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Chances of PhD without teaching experience?


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Hi all,

So I'm feeling a bit lost, even after reading through all the related topics here, and would appreciate any and all advice. I'm a current undergrad double major in Secondary Education and History at a large state research University. I'm about to enter my semester of student teaching this fall. My goal for the last two years has been to work with SHEG at Stanford in their CTE PhD program. I'm particularly interested in the intersection of public education and disease, essentially how and why we should incorporate epidemiology into the high school social studies curriculum. Here is where I'm stuck - do I apply straight out of undergrad, do I get a masters/PhD in a related field (history of science or other education concentration), or do I just teach for a few years and apply then?

I have a 4.0, had an internship at a medical archive that included a publication, I've worked in public history as a historic tour guide for the last 4 years, I own my own (unrelated) business, and I spent the last three summers teaching an inner city summer school. I have at least two very strong letters of recommendation from professors who know and love me, one of whom has connections at Stanford, and my writing skills are very strong. I have a very clear research topic and great, proven research skills. All that being said, I don't have any volunteer/extracurriculars outside of one sport because I work full time, and I did transfer into my program with just a 3.8 from a very different major. I know that all of these things don't determine my admittance, but I can't decide if I should chance it this application cycle or wait until I would be considered competitive.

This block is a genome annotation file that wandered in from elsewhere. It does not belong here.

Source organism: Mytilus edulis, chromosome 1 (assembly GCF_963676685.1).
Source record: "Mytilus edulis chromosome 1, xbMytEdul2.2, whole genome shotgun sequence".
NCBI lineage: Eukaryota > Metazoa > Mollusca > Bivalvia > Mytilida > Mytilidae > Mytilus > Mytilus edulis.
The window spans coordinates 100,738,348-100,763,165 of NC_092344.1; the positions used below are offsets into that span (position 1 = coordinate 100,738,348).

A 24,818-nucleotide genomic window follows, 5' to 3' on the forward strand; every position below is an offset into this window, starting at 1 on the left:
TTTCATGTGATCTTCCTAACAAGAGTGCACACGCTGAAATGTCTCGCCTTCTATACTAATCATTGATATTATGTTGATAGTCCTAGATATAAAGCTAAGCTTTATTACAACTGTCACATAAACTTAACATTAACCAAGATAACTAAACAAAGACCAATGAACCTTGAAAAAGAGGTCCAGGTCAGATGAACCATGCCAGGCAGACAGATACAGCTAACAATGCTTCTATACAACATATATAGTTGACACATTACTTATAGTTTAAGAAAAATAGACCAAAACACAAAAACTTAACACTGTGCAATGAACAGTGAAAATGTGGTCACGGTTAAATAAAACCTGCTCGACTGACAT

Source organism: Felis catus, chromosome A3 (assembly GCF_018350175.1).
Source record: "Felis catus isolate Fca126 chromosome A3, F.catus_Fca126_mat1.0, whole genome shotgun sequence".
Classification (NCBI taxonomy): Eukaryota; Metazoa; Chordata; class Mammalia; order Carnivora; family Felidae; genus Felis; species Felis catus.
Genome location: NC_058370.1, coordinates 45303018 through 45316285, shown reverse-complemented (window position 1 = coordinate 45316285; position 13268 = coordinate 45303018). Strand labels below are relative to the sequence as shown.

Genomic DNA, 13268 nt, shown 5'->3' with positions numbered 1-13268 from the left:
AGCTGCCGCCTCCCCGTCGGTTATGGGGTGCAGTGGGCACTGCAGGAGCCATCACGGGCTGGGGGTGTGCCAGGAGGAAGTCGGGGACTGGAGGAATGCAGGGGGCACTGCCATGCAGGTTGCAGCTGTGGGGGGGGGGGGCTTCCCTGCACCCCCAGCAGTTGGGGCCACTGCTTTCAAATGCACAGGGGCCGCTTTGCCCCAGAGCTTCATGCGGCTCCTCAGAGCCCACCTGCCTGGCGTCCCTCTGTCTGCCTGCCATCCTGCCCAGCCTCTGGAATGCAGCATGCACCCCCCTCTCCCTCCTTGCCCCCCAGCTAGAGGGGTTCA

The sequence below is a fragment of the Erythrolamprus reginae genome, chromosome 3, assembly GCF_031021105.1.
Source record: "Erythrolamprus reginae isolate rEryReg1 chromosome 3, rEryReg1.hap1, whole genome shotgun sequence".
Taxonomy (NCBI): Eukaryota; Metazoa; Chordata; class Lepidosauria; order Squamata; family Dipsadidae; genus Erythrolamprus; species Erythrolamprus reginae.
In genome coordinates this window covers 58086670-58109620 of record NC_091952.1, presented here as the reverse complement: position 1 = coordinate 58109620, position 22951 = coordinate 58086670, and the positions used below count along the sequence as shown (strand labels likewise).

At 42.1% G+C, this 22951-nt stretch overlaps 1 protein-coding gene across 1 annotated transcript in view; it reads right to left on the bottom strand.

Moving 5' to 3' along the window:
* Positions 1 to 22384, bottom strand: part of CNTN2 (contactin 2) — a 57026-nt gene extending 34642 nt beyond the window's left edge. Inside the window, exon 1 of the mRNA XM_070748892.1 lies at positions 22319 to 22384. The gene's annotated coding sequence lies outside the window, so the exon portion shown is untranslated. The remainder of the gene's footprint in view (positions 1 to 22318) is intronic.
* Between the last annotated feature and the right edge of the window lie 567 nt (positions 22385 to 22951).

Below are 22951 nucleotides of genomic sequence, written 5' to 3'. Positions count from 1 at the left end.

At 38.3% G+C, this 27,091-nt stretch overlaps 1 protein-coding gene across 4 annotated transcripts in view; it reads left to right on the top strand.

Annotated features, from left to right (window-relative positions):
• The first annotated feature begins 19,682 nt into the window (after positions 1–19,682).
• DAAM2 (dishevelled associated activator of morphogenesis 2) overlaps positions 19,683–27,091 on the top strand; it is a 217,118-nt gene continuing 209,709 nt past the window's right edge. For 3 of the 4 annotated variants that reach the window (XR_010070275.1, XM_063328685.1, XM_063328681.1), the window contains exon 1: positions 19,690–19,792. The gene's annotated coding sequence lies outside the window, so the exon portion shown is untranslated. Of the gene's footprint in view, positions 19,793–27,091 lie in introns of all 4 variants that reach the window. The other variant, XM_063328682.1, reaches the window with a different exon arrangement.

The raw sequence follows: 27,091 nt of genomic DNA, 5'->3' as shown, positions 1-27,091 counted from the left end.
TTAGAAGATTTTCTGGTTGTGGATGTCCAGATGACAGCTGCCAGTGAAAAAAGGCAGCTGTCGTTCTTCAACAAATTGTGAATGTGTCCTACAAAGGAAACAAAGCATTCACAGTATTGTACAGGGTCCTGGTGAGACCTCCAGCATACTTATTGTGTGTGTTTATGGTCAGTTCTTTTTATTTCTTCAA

I haven't found any other programs that fit what I'm looking for, so I'm considering doing a history degree first to get more experience and become competitive. I don't particularly want to teach straight out of undergrad as I need a masters to move with my husband, but I will if yall think that's the best option. Any advice would be appreciated!

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I'm not sure that a history degree will make you more competitive. If you have research experience (especially with publications or presentations), this already makes you fairly competitive.

I'm curious about your topic though--it is *very* specific but also not really framed in the kind of way that would define a program. I know people at a university near you who research the intersection of epidemiology and education, but I believe they focus on science classes. Why social studies? What are the specific questions you are interested in? Are you interested in intervention work? cultural and social processes? specific aspects of social studies learning? Each of these questions would suggest a different type of program (e.g., ed policy, learning sciences, curriculum and instruction). Thus, you might want to look more broadly for programs that could be a good fit.

Feel free to PM if you want to talk specifics. Good luck!

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